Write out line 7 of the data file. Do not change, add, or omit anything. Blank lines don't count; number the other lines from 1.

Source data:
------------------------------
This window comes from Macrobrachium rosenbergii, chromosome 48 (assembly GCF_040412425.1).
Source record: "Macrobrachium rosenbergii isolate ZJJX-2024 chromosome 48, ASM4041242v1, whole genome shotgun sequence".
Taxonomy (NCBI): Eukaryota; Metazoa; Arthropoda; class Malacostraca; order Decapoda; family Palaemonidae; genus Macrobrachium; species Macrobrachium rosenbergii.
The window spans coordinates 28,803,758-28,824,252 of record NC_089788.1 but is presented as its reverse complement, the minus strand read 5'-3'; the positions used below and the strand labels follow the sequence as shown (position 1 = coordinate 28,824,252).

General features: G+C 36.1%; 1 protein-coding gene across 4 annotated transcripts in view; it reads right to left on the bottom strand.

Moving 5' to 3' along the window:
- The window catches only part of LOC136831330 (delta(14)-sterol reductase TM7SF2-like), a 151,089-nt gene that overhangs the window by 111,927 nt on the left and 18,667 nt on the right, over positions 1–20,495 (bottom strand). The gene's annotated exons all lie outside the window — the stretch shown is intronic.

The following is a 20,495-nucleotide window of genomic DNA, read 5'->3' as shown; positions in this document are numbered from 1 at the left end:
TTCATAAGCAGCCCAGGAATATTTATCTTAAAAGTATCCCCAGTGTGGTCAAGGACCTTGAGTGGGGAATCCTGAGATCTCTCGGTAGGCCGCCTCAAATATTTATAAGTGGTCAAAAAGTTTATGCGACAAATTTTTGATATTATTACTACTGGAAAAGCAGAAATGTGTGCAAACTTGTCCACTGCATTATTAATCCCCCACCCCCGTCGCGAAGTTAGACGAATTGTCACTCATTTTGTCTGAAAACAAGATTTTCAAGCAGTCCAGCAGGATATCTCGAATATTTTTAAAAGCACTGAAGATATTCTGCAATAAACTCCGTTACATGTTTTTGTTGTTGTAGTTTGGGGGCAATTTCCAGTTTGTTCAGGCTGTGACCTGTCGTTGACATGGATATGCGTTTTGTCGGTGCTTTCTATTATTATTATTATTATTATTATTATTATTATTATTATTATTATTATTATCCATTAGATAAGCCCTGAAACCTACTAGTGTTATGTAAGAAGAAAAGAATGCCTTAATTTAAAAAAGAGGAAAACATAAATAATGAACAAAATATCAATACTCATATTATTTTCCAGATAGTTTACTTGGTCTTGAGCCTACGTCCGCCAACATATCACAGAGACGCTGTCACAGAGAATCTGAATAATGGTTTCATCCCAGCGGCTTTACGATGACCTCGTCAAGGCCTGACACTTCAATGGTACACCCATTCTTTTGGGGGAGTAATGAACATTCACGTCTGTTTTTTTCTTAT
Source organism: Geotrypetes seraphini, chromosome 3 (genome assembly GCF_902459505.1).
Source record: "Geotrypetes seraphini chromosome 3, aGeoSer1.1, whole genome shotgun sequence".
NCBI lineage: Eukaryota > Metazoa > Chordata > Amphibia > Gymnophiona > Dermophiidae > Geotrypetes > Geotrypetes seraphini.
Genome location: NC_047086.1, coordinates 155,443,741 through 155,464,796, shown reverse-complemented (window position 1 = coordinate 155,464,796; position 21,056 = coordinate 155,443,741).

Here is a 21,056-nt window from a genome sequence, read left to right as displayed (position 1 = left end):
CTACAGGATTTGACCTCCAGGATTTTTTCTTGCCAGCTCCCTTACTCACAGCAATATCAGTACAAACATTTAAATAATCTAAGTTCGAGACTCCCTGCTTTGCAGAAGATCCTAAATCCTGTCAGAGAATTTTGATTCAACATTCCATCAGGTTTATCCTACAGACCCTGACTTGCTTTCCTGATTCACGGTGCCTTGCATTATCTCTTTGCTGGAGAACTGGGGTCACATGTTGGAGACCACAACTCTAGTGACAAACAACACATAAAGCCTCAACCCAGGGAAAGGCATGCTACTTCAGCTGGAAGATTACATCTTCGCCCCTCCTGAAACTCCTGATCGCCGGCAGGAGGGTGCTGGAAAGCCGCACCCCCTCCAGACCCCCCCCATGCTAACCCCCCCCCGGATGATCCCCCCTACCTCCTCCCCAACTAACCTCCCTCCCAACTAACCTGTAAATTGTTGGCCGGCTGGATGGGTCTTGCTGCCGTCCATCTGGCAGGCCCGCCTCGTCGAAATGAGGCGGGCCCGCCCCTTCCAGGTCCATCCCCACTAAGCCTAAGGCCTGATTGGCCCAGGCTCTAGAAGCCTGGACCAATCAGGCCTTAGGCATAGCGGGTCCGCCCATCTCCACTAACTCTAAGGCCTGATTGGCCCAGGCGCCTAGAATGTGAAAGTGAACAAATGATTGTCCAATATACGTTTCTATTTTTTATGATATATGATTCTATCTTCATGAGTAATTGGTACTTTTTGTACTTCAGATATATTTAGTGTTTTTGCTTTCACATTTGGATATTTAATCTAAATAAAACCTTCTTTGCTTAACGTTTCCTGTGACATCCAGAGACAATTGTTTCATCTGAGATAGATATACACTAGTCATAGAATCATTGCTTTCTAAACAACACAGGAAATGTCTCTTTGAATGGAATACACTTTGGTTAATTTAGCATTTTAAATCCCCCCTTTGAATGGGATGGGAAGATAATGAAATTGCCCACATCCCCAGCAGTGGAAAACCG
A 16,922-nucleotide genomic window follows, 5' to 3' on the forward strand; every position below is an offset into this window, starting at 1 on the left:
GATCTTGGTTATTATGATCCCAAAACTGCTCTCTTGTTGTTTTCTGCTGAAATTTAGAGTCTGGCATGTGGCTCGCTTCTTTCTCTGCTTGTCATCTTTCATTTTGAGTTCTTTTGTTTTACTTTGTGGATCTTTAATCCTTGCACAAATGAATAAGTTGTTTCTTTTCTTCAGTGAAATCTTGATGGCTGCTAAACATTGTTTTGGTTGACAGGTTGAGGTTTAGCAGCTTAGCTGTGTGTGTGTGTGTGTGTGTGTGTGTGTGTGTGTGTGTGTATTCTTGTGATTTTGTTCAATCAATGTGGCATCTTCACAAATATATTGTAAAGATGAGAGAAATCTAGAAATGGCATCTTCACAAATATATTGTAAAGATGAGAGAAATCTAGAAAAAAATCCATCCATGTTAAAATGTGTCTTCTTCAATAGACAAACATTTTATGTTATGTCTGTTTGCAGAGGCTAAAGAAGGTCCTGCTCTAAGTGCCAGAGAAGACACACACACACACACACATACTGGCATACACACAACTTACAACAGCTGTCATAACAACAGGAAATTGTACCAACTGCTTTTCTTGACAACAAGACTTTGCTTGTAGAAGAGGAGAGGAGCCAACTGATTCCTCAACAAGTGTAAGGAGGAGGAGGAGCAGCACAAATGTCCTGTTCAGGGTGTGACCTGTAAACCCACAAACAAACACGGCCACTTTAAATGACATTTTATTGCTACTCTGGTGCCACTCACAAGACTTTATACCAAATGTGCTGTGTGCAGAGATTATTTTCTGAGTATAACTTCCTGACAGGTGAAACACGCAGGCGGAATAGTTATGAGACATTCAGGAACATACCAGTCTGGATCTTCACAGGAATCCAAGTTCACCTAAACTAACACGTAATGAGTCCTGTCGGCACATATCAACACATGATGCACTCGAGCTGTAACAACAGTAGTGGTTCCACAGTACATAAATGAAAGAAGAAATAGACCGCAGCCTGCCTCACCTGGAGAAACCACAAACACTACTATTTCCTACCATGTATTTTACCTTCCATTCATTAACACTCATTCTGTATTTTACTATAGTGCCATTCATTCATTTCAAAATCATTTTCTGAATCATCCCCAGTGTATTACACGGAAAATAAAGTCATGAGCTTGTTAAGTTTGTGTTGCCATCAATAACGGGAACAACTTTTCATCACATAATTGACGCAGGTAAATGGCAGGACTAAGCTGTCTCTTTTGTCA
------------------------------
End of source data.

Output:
- The window catches only part of LOC136831330 (delta(14)-sterol reductase TM7SF2-like), a 151,089-nt gene that overhangs the window by 111,927 nt on the left and 18,667 nt on the right, over positions 1–20,495 (bottom strand). The gene's annotated exons all lie outside the window — the stretch shown is intronic.